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11/21/2013    

RESPONSES/COMMENTS (STAFF ISSUES) - PART 1



From: Cindy Pezza, PMAC


 


Dr. Ressler, I commend you for recognizing your retiring back office assistant as an "asset to your office." In my encounters with practices of all ages and sizes, success (and lack there of) always seems to stem from one common denominator - staff. There is no formal training for podiatric assistants, and so I recommend "going with your gut" and finding a person who has exceptional people skills as well as the potential to learn and grow with your practice. These qualities may be found in a trained medical assistant from your local community college or better yet, found in the person who serves up your "half skinny grande latte" at the local Starbucks!  


 


When it comes to people skills and multi-tasking in a way that keeps your "customers" happy and the bottom line increasing, there is no better place to look than high volume, quality franchises that serve just about everything with a smile. I wish you well in your search and remember to hire slowly and...you know the rest!


 


Cindy Pezza, PMAC, Pinnacle Practice Achievement, LLC, cpezzapmac@gmail.com

Other messages in this thread:


11/18/2013    

RESPONSES/COMMENTS (STAFF ISSUES) - PART 1B



From: Estelle Albright, DPM, 


 


I once had a patient hand me a $50 bill at Christmastime. I politely handed it back and said, "No, but thanks for the thought. That's very kind of you." He then dropped it on my office floor, and walked out, saying "Oops, look what I dropped," and left with a smile on his face. I donated the $50 to charity and sent him a note saying thank you for the charitable donation.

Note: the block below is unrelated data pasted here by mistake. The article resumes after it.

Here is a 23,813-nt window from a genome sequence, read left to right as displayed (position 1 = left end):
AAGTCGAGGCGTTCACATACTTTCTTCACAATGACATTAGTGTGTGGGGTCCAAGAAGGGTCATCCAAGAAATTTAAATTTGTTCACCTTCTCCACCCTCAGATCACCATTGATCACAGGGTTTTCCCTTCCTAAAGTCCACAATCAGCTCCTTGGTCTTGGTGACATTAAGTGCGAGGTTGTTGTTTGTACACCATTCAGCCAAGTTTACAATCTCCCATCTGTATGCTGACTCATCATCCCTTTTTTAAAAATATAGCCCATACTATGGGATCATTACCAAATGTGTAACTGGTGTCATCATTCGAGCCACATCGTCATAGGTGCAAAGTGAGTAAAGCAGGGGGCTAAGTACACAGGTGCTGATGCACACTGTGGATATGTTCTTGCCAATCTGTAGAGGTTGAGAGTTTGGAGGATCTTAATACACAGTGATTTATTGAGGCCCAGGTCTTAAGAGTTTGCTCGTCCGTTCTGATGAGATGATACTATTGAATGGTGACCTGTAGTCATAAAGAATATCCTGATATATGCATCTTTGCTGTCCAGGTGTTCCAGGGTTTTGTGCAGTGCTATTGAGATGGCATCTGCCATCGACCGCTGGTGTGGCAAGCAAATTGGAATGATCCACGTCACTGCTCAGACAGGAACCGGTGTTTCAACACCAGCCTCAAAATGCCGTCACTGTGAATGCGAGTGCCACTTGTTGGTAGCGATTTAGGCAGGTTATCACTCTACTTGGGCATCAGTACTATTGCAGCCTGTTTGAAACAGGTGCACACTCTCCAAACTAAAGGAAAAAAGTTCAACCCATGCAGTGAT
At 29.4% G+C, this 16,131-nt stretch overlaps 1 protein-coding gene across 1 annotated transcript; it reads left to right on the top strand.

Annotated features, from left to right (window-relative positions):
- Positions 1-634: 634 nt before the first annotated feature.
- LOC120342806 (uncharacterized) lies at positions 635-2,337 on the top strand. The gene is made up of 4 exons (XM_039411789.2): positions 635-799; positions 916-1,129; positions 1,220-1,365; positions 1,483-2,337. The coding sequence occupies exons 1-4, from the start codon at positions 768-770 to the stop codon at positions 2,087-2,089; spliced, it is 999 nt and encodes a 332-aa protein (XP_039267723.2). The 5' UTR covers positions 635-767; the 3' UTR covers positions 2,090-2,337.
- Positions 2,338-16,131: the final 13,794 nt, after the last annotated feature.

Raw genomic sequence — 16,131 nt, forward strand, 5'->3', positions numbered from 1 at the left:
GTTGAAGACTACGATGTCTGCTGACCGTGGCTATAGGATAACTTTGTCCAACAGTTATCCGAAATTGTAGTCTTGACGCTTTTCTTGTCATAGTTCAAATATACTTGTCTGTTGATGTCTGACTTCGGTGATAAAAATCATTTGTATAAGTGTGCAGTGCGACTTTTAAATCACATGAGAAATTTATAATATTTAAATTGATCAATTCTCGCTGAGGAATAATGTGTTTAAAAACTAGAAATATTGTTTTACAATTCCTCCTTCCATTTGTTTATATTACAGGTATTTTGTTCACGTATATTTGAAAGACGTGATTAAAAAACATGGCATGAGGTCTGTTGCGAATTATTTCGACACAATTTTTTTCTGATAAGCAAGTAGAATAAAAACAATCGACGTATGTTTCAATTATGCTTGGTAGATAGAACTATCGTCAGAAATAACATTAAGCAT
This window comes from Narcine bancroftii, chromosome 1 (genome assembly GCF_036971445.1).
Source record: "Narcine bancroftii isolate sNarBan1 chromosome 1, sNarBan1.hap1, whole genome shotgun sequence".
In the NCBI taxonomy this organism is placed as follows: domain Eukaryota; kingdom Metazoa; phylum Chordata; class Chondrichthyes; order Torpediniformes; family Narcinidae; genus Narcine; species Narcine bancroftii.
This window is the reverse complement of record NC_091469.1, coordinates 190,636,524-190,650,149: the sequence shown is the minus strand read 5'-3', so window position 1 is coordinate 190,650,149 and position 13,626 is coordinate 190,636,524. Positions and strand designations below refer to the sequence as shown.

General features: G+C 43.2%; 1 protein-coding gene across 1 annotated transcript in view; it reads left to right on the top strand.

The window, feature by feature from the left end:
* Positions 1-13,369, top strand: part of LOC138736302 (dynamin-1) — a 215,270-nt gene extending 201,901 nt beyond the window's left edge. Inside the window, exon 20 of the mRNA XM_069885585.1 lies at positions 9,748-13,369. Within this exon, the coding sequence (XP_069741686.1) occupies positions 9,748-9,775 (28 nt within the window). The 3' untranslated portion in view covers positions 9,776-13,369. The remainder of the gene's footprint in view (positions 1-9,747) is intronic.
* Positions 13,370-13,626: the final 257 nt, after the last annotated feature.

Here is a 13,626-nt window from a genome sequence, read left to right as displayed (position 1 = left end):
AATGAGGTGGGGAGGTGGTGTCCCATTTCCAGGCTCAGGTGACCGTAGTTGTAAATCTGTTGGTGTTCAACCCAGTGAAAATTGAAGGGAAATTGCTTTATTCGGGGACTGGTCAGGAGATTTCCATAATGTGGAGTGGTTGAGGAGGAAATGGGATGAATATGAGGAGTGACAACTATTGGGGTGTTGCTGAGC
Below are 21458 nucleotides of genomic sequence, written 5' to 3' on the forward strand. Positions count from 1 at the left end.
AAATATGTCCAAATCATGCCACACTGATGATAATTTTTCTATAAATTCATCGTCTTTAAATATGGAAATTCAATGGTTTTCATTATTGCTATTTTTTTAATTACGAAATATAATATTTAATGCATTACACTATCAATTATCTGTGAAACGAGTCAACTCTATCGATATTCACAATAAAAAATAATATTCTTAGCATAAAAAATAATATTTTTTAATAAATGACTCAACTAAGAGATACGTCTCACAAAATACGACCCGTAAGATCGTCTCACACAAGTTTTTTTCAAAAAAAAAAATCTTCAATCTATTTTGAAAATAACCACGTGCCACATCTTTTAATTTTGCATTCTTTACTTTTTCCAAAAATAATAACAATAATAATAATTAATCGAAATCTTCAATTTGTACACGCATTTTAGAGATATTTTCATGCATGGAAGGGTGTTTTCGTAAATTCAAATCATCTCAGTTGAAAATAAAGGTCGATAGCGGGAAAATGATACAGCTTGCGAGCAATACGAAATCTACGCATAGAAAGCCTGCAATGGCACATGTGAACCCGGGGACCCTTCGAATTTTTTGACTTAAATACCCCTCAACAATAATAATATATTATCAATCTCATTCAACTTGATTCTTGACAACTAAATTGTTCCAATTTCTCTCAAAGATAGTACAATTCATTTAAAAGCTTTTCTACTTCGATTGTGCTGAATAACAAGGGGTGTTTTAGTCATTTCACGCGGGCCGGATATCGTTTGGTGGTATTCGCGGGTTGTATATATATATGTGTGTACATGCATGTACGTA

Estelle Albright, DPM,  Indianapolis, IN, estellealbright@hotmail.com 

11/18/2013    

RESPONSES/COMMENTS (STAFF ISSUES) - PART 1A



From: Joel Lang, DPM


 


I am totally in agreement with staff accepting a tangible (but inexpensive) gift from a patient as a token of their appreciation. In such a case, the staff person can be gracious and appreciative and the relationship with the patient is enhanced.


 


However, cash gifts are a different thing. The acceptance of such a gift puts the staff member in the same category as a waiter/waitress, cab driver or bell hop. It detracts from the professionalism of their position.


 


In that case, the staff member should gracefully express appreciation and request that the gift be given to the patient's favorite charity. If the patient becomes uncomfortably insistent that the gift be accepted, then the staff member can reply that it in the spirit of the holiday season, or any season, it will be given to his/her favorite charity.


 


Both parties part feeling good about the exchange and the professional relationship is preserved.


 


Joel Lang, DPM (retired), Cheverly, MD, langfinancial@verizon.net
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